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J. Anderson, A Spreading Activation Theory of Memory. Journal of Verbal Learning and Verbal Behavior, 22, 1983.

Author of the summary: J. William Murdock, 1997, murdock@cc.gatech.edu

Cite this paper for:

Keywords: Spreading Activation, Production System

System: ACT

Summary: Introduces cognitive units as a node as a unit plus a set of
elements (at most 5 in this incarnation of ACT).  Makes arguments for
the cognitive plausibility of the claims throughout the document.
Describes the transition from working memory (WM) to long-term memory
(LTM) as the generation of traces.  Further presents the relationship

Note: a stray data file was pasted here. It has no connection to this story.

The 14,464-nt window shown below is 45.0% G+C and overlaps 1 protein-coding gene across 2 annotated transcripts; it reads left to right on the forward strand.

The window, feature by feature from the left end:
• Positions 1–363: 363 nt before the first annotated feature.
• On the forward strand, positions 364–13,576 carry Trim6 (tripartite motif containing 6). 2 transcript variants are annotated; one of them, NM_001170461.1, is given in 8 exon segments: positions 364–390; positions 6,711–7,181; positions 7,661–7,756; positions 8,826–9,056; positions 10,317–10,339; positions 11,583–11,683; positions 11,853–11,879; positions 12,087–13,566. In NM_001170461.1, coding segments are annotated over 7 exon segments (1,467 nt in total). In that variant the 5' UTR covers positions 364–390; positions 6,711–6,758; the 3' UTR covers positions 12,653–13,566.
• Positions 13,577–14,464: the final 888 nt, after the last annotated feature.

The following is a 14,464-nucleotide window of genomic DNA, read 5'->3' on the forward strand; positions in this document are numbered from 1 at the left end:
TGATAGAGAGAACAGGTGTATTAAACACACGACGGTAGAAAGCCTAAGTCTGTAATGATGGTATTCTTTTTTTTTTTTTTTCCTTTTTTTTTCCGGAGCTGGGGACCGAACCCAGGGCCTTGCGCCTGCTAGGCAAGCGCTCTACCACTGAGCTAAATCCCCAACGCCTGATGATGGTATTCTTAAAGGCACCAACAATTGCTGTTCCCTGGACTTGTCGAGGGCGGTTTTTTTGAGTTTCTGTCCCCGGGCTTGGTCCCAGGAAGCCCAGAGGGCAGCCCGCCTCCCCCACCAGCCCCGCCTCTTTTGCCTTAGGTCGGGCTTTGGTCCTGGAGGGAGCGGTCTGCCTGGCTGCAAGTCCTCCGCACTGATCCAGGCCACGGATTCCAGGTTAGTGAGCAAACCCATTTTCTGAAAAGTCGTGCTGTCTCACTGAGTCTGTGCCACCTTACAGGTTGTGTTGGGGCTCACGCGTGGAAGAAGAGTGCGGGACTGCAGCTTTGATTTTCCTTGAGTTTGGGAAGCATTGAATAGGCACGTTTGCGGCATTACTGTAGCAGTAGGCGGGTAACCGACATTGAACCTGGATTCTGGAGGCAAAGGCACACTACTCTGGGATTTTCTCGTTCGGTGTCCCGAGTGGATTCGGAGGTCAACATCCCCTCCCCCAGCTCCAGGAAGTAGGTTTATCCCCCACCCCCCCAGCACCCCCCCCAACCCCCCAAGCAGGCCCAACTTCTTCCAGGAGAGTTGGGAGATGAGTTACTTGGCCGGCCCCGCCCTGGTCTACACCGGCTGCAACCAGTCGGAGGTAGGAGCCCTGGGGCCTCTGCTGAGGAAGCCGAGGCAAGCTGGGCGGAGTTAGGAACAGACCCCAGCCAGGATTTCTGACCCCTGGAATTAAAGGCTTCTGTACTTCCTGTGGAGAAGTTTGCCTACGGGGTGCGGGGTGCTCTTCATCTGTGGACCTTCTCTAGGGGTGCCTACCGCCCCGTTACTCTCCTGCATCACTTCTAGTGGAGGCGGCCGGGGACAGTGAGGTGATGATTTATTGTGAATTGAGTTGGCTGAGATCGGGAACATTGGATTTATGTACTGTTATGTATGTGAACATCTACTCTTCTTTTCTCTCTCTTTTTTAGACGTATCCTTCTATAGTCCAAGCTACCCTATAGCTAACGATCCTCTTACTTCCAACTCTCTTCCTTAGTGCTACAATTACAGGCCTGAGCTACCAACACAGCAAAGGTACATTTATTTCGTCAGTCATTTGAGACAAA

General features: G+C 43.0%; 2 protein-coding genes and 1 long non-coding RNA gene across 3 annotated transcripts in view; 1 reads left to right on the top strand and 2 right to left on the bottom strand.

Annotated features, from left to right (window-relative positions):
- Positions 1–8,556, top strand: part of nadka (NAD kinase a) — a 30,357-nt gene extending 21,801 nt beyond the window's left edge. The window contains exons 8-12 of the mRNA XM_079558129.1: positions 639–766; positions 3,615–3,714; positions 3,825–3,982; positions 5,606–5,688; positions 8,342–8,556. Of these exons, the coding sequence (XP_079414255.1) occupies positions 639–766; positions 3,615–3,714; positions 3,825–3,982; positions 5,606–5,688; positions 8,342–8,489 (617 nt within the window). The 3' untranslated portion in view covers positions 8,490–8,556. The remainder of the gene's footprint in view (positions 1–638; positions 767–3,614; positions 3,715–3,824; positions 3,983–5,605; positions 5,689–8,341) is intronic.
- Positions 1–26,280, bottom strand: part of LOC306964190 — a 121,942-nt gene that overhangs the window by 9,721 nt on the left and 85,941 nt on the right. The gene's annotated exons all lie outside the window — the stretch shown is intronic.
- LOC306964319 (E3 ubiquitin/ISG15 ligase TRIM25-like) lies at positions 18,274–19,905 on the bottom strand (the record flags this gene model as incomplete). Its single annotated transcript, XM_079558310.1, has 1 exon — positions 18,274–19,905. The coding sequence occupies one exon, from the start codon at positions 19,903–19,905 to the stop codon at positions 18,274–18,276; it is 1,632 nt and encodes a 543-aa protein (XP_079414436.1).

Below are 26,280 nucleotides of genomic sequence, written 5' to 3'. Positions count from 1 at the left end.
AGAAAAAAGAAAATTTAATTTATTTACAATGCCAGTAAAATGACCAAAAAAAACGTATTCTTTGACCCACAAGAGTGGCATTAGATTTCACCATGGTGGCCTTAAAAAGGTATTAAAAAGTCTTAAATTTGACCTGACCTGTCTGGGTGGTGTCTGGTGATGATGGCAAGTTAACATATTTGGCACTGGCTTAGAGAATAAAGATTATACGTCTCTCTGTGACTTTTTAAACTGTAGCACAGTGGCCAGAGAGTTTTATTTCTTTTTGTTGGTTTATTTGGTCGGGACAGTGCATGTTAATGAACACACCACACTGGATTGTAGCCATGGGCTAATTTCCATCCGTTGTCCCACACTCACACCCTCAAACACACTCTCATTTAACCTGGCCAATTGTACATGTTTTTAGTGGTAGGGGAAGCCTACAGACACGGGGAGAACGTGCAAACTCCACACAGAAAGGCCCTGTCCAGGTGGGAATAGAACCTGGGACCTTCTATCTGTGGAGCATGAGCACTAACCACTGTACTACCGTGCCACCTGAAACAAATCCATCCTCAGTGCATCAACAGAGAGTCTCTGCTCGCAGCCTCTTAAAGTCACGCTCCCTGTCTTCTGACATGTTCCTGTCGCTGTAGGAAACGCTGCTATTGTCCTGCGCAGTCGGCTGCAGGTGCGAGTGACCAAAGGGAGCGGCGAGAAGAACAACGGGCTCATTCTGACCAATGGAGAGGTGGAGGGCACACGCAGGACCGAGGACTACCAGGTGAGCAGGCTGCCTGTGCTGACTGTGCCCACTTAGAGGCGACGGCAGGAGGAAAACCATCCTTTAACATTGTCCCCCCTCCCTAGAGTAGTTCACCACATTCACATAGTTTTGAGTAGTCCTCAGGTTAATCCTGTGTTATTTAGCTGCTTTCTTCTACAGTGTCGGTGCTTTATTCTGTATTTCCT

as one of degree; to the extent that a chunk is activated, it is in
working memory.  Discusses spreading and decaying of activation.
Discusses the strength of individual nodes (rather than connections) as
being determined by its frequency of use.  Discusses in great depth the
interference problem (including the fan effect) and how it can be
addressed in ACT.  Further discusses related problems in associative
relatedness: rejection of foil sentences that are true in the real
world, rejection of foil sentences consistent with ones presented,
etc. as evidence of spreading activation.  Discusses how strength of
activation is learned with practice.  Discusses the relationship
between recognition and recall.  Discusses the use of elaboration of
concepts to strengthen learning.

Summary author's notes:

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